ANYONE who thinks that a Hollywood movie could in any way, shape or form be “historically accurate” is a fool.

I suspect reality dawned on cinema audiences sometime between Errol Flynn’s impossibly handsome Robin Hood, who dashed around a stage set of Sherwood Forest in his dinky green tunic-and-tights combo in pursuit of an impossibly beautiful Maid Marian (Olivia de Havilland) in 1938, and Tony Curtis’s star turn in Spartacus in 1960 as the first Roman with a broad Noo Yawk accent.

It is now clear that Cleopatra, an African of Greek origin, would never have looked like Elizabeth Taylor, and I’ve never been entirely convinced that Charlton Heston, who was of Scottish-English ancestry, made an accurate Ben Hur, a Palestinian Jew. Hollywood has always highjacked history – after all, some of the best dramas have been real ones – but their version of history is, well, Hollywoodised.

The reality is that parts of even the most exciting historic stories are boring and it’s the scriptwriters’ job to airbrush those bits out of their screenplays and add in new exciting (and entirely fictional) bits in order to make a movie with action, drama, tension and romance, and to make lots of money.

That’s why I find the current criticisms of films such as the acclaimed The Imitation Game, the British film about the mathematician Alan Turing, played by Benedict Cumberbatch, and the upcoming American movie Selma, about the protest marches in Alabama in the 1960s, absurd.

Critics have complained that The Imitation Game uses American slang not in use at the time and that the characters of real life people have been altered for dramatic effect.

The controversy surrounding Selma focuses on the speeches of Martin Luther King (David Oyelowo), which have had to be changed because of copyright issues and so the film cannot show King saying, “I have a dream”.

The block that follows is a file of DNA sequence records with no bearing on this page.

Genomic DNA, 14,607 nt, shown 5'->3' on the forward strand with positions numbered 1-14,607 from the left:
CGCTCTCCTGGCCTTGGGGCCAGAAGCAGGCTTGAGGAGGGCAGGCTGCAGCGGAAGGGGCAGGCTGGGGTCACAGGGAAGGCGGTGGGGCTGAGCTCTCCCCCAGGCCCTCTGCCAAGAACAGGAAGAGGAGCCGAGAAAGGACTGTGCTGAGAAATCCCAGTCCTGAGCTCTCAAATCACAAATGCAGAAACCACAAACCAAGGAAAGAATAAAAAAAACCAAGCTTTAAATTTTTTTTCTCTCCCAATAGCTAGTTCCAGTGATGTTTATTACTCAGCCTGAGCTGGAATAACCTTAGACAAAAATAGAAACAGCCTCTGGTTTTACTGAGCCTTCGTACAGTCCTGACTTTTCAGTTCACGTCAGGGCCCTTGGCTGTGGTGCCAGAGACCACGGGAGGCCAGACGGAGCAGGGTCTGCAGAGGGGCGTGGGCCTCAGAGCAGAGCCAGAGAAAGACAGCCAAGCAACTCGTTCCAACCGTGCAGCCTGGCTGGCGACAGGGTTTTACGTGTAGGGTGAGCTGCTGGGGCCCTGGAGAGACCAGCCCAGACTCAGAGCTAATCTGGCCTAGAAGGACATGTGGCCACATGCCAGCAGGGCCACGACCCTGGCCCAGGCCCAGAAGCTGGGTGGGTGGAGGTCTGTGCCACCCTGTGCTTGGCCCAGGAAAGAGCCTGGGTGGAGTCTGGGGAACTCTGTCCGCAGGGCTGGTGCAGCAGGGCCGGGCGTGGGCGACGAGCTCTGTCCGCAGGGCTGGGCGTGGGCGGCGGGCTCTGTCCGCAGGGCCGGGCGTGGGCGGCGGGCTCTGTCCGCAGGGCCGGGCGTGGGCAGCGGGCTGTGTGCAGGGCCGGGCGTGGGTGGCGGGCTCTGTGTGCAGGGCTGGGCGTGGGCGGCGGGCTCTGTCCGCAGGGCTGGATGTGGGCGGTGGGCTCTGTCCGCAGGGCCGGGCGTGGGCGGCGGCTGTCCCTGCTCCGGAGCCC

Instead, he may “have a vision” or “have a hope”, but whatever it is the scriptwriters have rewritten history, again.

What has surprised me is that historians have expressed concern that generations of children will learn wrongly about the 1960s civil rights movement through the film because of its inaccuracies.

Why, instead, are they not protesting about children being taught history via scriptwriters employed by Hollywood and British movie studios instead of qualified history teachers and textbooks written by qualified historians?

Why, for example, are they not protesting about my children, and possibly your children, who at their secondary school in Brighton and Hove have been taught about Native American buffalo hunts by watching scenes from the 1990 Kevin Costner movie Dances With Wolves (and yes I did write to the school to complain about this)?

It’s worth pointing out that the movie was considered “culturally, historically or aesthetically significant” by the US Library of Congress, yet it still contained many historical inaccuracies.

It was, after all, based on a novel written by a man who studied journalism and at a film school but who, significantly, did not study history, and no matter how much of the movie seemed authentic and historically accurate because much of the dialogue was spoken in a Native American language, it’s still fiction and should not be presented to children as historically accurate.

However, it is not just history that is being taught to children via those well-known historians, otherwise known as Hollywood screenwriters.

My children have attended religious education lessons that have taught about marriage by showing scenes from the Hugh Grant film Four Weddings and a Funeral, which carries a 15 certificate and contains the ‘f’ word 13 times in its first 38 words, and they have learnt about rape in a PSE class by watching an episode of the American drama Law & Order, which is famous for graphically depicting violent crimes and is certainly not recommended viewing for children.

There is a very worrying trend in education where expert knowledge is being replaced by more populist sources of information including television programmes and films.

It could be argued that using movies as a teaching tool at least provides a context for pupils to understand an important historic event.

But I would argue that even if some of the content is accurate, not all of it can be, and expecting children to discern between what’s accurate and what’s not, I would suggest, is nigh on impossible.